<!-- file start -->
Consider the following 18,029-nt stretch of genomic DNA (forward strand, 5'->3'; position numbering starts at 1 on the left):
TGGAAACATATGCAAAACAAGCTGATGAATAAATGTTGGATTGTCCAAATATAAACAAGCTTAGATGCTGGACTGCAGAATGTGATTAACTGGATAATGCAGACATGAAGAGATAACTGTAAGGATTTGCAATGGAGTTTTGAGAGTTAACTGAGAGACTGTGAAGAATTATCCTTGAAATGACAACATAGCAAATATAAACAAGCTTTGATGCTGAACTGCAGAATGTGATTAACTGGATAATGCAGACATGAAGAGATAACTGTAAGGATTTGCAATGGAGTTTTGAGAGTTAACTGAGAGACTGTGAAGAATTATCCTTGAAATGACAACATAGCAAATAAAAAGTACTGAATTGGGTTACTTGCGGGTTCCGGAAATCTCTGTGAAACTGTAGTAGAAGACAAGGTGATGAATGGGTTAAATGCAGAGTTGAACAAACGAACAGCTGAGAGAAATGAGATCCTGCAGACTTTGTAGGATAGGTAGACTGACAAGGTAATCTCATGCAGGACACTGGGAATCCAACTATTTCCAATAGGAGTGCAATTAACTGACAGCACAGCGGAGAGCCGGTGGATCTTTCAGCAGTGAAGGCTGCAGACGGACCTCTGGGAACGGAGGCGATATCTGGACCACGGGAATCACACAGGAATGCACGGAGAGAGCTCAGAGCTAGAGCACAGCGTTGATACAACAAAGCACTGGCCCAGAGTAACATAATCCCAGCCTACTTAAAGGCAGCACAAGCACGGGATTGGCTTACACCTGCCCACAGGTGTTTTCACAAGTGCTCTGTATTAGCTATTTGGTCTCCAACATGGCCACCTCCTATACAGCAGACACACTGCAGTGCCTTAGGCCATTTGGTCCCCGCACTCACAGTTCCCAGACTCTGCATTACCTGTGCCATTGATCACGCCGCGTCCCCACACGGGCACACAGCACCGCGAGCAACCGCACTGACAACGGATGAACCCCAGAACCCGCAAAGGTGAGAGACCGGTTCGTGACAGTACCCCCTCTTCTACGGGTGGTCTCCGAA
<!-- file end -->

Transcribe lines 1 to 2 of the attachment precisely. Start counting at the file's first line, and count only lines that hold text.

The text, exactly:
Consider the following 18,029-nt stretch of genomic DNA (forward strand, 5'->3'; position numbering starts at 1 on the left):
TGGAAACATATGCAAAACAAGCTGATGAATAAATGTTGGATTGTCCAAATATAAACAAGCTTAGATGCTGGACTGCAGAATGTGATTAACTGGATAATGCAGACATGAAGAGATAACTGTAAGGATTTGCAATGGAGTTTTGAGAGTTAACTGAGAGACTGTGAAGAATTATCCTTGAAATGACAACATAGCAAATATAAACAAGCTTTGATGCTGAACTGCAGAATGTGATTAACTGGATAATGCAGACATGAAGAGATAACTGTAAGGATTTGCAATGGAGTTTTGAGAGTTAACTGAGAGACTGTGAAGAATTATCCTTGAAATGACAACATAGCAAATAAAAAGTACTGAATTGGGTTACTTGCGGGTTCCGGAAATCTCTGTGAAACTGTAGTAGAAGACAAGGTGATGAATGGGTTAAATGCAGAGTTGAACAAACGAACAGCTGAGAGAAATGAGATCCTGCAGACTTTGTAGGATAGGTAGACTGACAAGGTAATCTCATGCAGGACACTGGGAATCCAACTATTTCCAATAGGAGTGCAATTAACTGACAGCACAGCGGAGAGCCGGTGGATCTTTCAGCAGTGAAGGCTGCAGACGGACCTCTGGGAACGGAGGCGATATCTGGACCACGGGAATCACACAGGAATGCACGGAGAGAGCTCAGAGCTAGAGCACAGCGTTGATACAACAAAGCACTGGCCCAGAGTAACATAATCCCAGCCTACTTAAAGGCAGCACAAGCACGGGATTGGCTTACACCTGCCCACAGGTGTTTTCACAAGTGCTCTGTATTAGCTATTTGGTCTCCAACATGGCCACCTCCTATACAGCAGACACACTGCAGTGCCTTAGGCCATTTGGTCCCCGCACTCACAGTTCCCAGACTCTGCATTACCTGTGCCATTGATCACGCCGCGTCCCCACACGGGCACACAGCACCGCGAGCAACCGCACTGACAACGGATGAACCCCAGAACCCGCAAAGGTGAGAGACCGGTTCGTGACAGTACCCCCTCTTCTACGGGTGGTCTCCGAA